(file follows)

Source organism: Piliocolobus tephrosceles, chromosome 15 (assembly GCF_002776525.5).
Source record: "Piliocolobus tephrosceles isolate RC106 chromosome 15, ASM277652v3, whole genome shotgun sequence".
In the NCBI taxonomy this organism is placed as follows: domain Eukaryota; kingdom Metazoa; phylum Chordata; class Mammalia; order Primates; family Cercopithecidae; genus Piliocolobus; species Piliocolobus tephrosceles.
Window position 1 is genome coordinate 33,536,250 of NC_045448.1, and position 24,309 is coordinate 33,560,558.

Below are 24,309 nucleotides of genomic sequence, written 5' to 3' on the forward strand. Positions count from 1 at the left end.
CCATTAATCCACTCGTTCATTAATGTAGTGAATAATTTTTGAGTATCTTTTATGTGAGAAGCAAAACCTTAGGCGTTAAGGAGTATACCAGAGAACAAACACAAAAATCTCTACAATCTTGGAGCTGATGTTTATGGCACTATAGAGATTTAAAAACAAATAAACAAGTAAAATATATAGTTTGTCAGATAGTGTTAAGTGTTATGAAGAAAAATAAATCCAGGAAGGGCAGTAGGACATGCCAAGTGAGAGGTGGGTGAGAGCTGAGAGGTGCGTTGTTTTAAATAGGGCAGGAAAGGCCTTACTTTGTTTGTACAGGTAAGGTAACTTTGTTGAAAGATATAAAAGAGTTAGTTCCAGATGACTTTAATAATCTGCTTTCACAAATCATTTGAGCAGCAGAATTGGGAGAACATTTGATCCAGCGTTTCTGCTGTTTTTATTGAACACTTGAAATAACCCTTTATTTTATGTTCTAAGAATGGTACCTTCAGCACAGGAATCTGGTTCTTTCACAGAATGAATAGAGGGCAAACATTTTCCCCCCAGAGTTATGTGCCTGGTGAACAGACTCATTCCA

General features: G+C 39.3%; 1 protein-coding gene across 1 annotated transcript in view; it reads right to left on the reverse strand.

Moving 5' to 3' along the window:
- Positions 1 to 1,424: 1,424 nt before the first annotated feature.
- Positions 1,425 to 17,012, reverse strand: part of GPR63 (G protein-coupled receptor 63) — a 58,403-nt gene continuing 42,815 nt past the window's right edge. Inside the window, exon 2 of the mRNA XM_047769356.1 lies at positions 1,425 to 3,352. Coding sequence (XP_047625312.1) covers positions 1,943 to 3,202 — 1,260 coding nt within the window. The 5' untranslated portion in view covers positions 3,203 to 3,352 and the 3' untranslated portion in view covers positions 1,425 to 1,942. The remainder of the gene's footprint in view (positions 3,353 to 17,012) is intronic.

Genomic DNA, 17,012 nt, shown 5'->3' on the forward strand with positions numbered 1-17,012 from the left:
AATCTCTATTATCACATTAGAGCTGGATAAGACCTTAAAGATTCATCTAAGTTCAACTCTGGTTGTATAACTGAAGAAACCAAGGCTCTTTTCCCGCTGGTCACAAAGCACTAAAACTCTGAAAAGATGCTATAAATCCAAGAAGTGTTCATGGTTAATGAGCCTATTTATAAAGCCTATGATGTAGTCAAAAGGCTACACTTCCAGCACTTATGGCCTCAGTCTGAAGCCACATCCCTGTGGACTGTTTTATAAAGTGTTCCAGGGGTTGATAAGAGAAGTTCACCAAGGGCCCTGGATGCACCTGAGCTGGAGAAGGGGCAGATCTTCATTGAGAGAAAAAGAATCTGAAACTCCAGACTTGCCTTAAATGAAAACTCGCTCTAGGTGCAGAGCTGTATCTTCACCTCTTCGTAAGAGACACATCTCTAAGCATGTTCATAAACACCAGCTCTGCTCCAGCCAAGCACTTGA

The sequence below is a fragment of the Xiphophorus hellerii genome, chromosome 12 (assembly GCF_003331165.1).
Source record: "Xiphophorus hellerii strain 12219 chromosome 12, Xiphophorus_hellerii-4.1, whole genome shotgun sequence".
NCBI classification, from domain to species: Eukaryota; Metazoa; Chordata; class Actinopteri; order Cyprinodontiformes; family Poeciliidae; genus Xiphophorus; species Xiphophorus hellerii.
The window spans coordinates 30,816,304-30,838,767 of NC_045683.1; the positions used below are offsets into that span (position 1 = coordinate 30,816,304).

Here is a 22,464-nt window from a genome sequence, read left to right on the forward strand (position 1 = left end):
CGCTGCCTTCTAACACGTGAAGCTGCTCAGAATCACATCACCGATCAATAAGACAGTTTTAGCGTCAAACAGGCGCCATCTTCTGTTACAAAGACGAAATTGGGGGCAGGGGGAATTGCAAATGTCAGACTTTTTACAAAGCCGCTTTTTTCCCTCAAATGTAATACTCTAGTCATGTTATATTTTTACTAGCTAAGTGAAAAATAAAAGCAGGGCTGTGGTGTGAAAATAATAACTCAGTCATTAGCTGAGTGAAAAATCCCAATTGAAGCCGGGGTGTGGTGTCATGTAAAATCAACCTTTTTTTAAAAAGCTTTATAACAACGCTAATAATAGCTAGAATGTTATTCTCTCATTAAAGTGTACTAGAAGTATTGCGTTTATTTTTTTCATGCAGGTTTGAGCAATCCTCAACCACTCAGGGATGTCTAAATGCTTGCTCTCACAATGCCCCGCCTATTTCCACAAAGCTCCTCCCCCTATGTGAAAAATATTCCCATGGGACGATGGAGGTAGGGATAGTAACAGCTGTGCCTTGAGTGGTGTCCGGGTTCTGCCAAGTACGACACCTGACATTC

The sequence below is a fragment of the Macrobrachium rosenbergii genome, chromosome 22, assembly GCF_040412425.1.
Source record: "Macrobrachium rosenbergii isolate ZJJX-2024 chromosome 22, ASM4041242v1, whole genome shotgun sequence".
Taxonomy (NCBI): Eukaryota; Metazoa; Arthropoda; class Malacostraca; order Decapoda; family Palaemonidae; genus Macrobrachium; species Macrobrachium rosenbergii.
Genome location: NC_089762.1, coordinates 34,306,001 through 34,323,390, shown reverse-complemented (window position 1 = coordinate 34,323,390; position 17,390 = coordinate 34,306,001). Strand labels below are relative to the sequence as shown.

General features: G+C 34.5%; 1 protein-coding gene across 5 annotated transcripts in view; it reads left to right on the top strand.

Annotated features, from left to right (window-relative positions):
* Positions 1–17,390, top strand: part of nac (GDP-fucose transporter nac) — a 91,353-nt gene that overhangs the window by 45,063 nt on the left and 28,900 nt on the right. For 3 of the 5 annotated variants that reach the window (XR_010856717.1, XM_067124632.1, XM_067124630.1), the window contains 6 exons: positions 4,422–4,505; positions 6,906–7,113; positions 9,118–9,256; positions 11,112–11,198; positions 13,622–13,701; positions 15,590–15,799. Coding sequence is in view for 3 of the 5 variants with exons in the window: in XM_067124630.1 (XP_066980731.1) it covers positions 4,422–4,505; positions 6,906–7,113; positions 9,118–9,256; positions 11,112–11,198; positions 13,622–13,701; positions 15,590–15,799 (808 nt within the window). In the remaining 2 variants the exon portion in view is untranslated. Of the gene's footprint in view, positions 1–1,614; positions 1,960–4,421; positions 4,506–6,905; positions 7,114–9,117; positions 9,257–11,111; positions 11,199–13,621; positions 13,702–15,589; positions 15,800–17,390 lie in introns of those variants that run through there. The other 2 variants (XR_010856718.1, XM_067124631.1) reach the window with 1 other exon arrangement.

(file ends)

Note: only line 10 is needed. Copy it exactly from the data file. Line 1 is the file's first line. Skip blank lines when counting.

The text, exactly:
- Positions 1,425 to 17,012, reverse strand: part of GPR63 (G protein-coupled receptor 63) — a 58,403-nt gene continuing 42,815 nt past the window's right edge. Inside the window, exon 2 of the mRNA XM_047769356.1 lies at positions 1,425 to 3,352. Coding sequence (XP_047625312.1) covers positions 1,943 to 3,202 — 1,260 coding nt within the window. The 5' untranslated portion in view covers positions 3,203 to 3,352 and the 3' untranslated portion in view covers positions 1,425 to 1,942. The remainder of the gene's footprint in view (positions 3,353 to 17,012) is intronic.